Each year in Kenya, all 210 members of Parliament get roughly US$1 million each to distribute to community projects as they see fit. Where does the money really go? Citizen groups in Kenya are fighting to find out.
Our friends at the International Budget Partnership (IBP) have produced a documentary which highlights the ways in which citizens can impact budget-making by overseeing the distribution of funds through social audits. The documentary follows a monitoring group in Kenya but we think the story includes lessons that apply beyond Mombasa.
From the International Budget Partnership’s Press Release:
The International Budget Partnership has released “It’s Our Money. Where’s It Gone?” -a new documentary film on the work its partner, MUHURI (Muslims for Human Rights), is doing to involve communities directly in monitoring the Constituency Development Fund (CDF) in Mombasa, Kenya. The CDF allocates approximately one million dollars annually to each member of parliament to spend on development projects in his or her constituency but provides for no meaningful independent oversight. This is the story of ordinary Kenyans stepping in to do something about it.
The documentary shows how MUHURI uses “Social Audits” (a process developed in India, principally by the MKSS) to involve communities in monitoring and holding their government accountable for managing the public’s money and meeting the needs of its people, especially the poor and most vulnerable.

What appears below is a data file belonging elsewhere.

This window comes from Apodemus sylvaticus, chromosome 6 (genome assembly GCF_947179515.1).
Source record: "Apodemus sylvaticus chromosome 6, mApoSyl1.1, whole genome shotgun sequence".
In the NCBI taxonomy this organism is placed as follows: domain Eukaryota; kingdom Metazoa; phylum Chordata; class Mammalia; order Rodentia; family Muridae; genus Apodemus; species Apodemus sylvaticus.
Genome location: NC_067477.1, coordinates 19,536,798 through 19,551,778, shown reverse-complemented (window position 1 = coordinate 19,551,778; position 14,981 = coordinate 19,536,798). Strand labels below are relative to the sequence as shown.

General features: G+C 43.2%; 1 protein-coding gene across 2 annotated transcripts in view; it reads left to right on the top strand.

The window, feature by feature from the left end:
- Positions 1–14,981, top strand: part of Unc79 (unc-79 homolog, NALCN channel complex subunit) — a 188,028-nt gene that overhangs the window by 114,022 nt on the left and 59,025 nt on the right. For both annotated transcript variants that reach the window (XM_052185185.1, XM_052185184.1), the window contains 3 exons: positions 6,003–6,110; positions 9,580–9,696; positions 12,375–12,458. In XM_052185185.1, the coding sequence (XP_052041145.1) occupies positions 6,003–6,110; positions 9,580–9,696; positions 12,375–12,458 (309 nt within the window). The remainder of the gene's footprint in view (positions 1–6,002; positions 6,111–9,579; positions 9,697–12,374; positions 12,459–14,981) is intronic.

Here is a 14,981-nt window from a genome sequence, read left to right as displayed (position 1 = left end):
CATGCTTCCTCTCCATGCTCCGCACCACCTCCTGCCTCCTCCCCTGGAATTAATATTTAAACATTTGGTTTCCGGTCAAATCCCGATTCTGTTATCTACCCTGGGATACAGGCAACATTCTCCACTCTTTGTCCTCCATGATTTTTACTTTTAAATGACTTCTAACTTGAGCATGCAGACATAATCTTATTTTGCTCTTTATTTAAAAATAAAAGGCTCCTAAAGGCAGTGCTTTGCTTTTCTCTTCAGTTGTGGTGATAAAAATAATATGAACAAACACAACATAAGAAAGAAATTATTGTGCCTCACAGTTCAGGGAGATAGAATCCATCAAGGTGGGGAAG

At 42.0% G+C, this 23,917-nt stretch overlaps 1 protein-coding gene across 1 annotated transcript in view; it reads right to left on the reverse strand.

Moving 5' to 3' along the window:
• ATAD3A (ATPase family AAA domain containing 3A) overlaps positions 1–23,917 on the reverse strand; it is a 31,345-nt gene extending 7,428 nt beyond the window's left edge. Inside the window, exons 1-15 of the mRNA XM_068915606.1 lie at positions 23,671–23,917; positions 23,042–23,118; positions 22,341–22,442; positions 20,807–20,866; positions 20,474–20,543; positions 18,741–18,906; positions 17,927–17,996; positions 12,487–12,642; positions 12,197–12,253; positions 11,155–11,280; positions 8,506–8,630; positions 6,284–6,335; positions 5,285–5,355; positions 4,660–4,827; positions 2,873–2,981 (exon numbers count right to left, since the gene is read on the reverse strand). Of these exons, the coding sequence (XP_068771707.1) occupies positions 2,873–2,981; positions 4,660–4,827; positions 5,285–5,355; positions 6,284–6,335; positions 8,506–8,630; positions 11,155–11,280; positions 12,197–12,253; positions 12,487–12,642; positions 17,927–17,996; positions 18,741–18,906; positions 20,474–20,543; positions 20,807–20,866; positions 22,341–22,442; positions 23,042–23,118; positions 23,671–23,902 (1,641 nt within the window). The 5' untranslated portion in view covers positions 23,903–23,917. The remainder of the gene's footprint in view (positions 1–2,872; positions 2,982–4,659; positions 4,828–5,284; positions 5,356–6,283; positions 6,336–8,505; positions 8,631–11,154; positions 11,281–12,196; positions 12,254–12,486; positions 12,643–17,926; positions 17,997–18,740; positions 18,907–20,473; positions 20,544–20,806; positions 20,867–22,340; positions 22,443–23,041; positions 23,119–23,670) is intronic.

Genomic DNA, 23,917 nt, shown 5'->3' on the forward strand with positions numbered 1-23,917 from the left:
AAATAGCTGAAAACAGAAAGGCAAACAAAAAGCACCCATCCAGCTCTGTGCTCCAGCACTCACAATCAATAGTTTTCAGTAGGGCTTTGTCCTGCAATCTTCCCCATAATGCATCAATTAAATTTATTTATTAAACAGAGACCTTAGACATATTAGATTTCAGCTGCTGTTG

This is not a Kenya-specific problem. This story is familiar to Washington D.C. residents, where city council members distribute public funds to nonprofits and community groups with similarly low levels of oversight. IBP’s documentary reinforces the need to distance legislators from unmonitored public social spending and the vital role citizens must play in this process.
You can read more about the Washington City Paper’s tracking of the District’s funds on a previous post to the Commons.
— Norah Mallaney
As you know, a constituency development fund has been established for Tanzania mainland also. Meanwhile, members of Zanzibar's House of Representatives are also calling for such a fund.
Civil Society bodies in Tanzania made a concerted, unusually bold and well argued case against the fund. I believe they are now considering a court case challenging the fund's constitutionality. This is the key issue – how the fund leads to divided loyalties.